Volvo can be proud of its new high-performance four-cylinder. The 225 kW / 306 PS strong two-liter petrol engine in the mid-range estate V60 is sophisticated, powerful and not too thirsty. However, prospective buyers should perhaps still wait before signing the purchase contract.
It's not the engine's fault. The engine offered under the name T6 is the flagship of a new generation of modular four-cylinder diesels and four-cylinder petrol engines, which are already being used in numerous Swedish models and will replace all older four-, five- and six-cylinder engines in the future. The Swedes primarily want to reduce consumption by giving up displacement and cylinders. So that this does not come at the expense of performance, they pulled out all the stops in the T6 in the V60.
For example, in the four-cylinder, not only a turbocharger, as usual, provides pressure in the combustion chambers, but also a compressor, which also effectively plugs the turbo lag. Together, they powerfully pull the large station wagon from the depths of the engine room. The standard eight-speed automatic changes gears so attentively and light-footed that you feel floating as if on a steady, powerful torque flow. Whoever treats the accelerator pedal gently will hardly notice the process acoustically. The four-cylinder only gives a sonorous growl when it is pedaled more bravely. Performance and sophistication never give rise to the desire for an in-line six-cylinder. This is especially true when looking at the consumption display of the on-board computer. With a good nine liters, the V60 clearly misses the manufacturer's specification in the brochure (6,7 liters), but is still below the standard value of the still available six-cylinder V60.
Which brings us to the real problem of the car. Since 2010, Volvo has deliberately only offered the three-liter inline six-cylinder turbo mentioned above in combination with all-wheel drive. The new four-cylinder will inherit it in this configuration at the end of the year, but until then it will only be available with front-wheel drive. And can not fully convince. When starting off, the wheels storm forward so brilliantly that the rest of the load barely keeps up. The front axle also has to constantly wrestle with it in fast bends, as it should now combine throttle and steering commands. The drive influences in the steering and the traction problems noticeably cloud the otherwise sovereign driving impression of the V60.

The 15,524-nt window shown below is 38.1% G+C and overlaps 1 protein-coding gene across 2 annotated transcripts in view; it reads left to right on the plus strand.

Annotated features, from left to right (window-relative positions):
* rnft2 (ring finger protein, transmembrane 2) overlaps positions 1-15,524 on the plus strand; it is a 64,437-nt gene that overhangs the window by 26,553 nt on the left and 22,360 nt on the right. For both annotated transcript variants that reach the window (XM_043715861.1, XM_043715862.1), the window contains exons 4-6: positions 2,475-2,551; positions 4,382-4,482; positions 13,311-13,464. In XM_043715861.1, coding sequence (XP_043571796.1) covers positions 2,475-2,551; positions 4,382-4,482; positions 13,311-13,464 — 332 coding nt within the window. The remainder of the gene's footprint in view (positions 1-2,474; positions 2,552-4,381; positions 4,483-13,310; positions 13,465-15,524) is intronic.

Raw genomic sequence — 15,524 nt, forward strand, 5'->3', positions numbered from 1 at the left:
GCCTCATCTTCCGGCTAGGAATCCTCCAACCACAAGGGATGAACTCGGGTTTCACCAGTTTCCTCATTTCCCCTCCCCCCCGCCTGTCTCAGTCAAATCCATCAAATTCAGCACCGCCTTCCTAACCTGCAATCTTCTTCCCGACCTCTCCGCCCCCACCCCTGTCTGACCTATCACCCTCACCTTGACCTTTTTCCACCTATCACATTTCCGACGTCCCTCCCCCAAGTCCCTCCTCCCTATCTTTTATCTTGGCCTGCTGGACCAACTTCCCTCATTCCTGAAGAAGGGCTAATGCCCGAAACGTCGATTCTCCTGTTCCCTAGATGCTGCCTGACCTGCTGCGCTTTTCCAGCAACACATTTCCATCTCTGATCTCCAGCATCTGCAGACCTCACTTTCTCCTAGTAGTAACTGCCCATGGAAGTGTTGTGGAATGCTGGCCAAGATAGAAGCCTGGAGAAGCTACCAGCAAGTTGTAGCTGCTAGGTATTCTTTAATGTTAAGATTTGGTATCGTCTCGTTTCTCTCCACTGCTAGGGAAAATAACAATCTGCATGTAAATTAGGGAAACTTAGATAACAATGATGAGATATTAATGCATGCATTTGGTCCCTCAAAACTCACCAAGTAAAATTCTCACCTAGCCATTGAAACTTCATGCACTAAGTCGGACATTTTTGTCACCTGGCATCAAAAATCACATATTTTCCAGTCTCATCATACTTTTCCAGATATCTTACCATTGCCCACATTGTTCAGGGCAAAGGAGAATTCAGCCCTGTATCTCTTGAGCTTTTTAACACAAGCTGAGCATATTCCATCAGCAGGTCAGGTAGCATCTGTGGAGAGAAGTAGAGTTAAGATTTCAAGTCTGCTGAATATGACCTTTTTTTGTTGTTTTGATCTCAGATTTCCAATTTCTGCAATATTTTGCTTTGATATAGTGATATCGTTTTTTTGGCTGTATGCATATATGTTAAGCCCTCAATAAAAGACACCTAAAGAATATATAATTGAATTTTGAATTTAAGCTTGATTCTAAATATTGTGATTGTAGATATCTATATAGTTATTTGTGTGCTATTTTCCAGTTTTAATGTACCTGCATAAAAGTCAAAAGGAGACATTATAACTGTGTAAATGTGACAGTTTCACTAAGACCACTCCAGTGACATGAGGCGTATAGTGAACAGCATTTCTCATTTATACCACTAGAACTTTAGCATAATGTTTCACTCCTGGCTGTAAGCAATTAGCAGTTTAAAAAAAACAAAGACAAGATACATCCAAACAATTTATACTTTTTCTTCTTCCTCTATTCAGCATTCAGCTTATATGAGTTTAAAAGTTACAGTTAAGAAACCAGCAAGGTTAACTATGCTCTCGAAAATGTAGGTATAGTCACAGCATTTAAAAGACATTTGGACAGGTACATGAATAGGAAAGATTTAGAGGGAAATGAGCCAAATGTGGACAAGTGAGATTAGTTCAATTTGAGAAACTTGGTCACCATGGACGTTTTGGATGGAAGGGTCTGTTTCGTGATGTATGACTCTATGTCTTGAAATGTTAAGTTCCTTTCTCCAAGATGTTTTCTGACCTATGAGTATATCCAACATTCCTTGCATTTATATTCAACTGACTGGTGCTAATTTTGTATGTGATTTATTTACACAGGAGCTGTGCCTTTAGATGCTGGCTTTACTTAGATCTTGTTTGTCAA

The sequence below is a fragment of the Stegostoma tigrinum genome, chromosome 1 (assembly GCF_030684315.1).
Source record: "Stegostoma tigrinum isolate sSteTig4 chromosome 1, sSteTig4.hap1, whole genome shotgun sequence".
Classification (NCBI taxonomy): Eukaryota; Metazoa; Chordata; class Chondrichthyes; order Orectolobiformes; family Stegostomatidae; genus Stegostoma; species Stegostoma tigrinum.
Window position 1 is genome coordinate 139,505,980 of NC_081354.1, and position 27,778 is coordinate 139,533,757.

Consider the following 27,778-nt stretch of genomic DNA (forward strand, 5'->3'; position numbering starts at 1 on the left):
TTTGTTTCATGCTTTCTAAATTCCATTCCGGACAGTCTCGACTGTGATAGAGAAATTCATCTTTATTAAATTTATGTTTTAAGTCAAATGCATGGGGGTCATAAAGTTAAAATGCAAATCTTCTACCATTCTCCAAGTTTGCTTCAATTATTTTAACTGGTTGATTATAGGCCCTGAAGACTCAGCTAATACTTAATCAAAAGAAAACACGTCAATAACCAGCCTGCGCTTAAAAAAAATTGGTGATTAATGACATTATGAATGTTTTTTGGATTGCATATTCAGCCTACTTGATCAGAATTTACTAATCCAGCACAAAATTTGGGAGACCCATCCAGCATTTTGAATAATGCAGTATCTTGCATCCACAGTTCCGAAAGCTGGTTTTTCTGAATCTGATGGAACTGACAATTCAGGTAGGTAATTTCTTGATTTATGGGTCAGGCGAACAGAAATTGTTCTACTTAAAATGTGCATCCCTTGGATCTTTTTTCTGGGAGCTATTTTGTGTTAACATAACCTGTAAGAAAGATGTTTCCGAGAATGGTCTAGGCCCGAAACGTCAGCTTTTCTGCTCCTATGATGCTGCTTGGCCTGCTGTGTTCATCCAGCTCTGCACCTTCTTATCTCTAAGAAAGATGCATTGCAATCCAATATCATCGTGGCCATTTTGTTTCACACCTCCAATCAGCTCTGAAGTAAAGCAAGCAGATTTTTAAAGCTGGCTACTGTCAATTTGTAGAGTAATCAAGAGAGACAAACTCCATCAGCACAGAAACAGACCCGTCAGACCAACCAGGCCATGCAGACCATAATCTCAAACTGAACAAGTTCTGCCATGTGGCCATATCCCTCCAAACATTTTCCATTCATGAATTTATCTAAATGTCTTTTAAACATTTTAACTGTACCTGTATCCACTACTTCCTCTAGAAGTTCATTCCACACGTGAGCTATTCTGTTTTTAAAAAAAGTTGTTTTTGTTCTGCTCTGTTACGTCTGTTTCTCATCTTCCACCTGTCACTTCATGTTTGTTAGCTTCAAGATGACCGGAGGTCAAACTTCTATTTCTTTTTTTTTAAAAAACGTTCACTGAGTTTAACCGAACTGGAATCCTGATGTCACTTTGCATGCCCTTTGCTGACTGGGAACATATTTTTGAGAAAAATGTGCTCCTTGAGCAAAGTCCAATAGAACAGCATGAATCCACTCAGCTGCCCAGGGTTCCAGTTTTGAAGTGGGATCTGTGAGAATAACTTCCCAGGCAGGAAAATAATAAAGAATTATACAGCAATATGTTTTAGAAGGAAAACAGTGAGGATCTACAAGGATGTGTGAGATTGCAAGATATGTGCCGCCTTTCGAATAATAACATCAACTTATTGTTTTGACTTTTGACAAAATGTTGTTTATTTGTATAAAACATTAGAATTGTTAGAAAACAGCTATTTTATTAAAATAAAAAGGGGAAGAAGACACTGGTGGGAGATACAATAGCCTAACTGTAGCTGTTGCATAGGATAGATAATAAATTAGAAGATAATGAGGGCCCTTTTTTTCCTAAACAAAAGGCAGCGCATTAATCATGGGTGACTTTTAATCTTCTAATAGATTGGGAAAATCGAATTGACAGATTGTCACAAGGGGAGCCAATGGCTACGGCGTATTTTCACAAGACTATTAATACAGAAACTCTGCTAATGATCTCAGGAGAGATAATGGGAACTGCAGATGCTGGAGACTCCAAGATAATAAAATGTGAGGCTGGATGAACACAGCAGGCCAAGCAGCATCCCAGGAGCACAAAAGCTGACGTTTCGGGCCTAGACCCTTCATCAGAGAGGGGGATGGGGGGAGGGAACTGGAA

What might still be okay with a compact riot case (there are now also in this performance league) leaves a slightly stale taste with a premium cruiser with a base price of 47.200 Euro. Perhaps Volvo should have held back its pride and waited until its engineers have completed the connection between the new T6 and all-wheel drive before launching it.
Of course, the customer does not have to take part in the advance and should wait for the four-wheel drive model. And until then, put aside the probably around 2.000 euro surcharge for the traction-promoting technology. The additional investment should be just as worthwhile as the basic stock: Because beyond the powertrain, the V60 T6 is a convincing car with neat, if not outstanding, space, extensive safety equipment, good suspension tuning and a chic design.
As it is, the V60 T6 sells under value. It shows what the engine developers of the Swedes can do, but is more a mobile feasibility study than a convincing offer in the premium middle class. In addition, Audis Quattro models, as well as the rear-wheel drive vehicles from BMW and Mercedes, are already heavily used in this performance league. Pride is not always a good guide.
Author: Holger Holzer / SP-X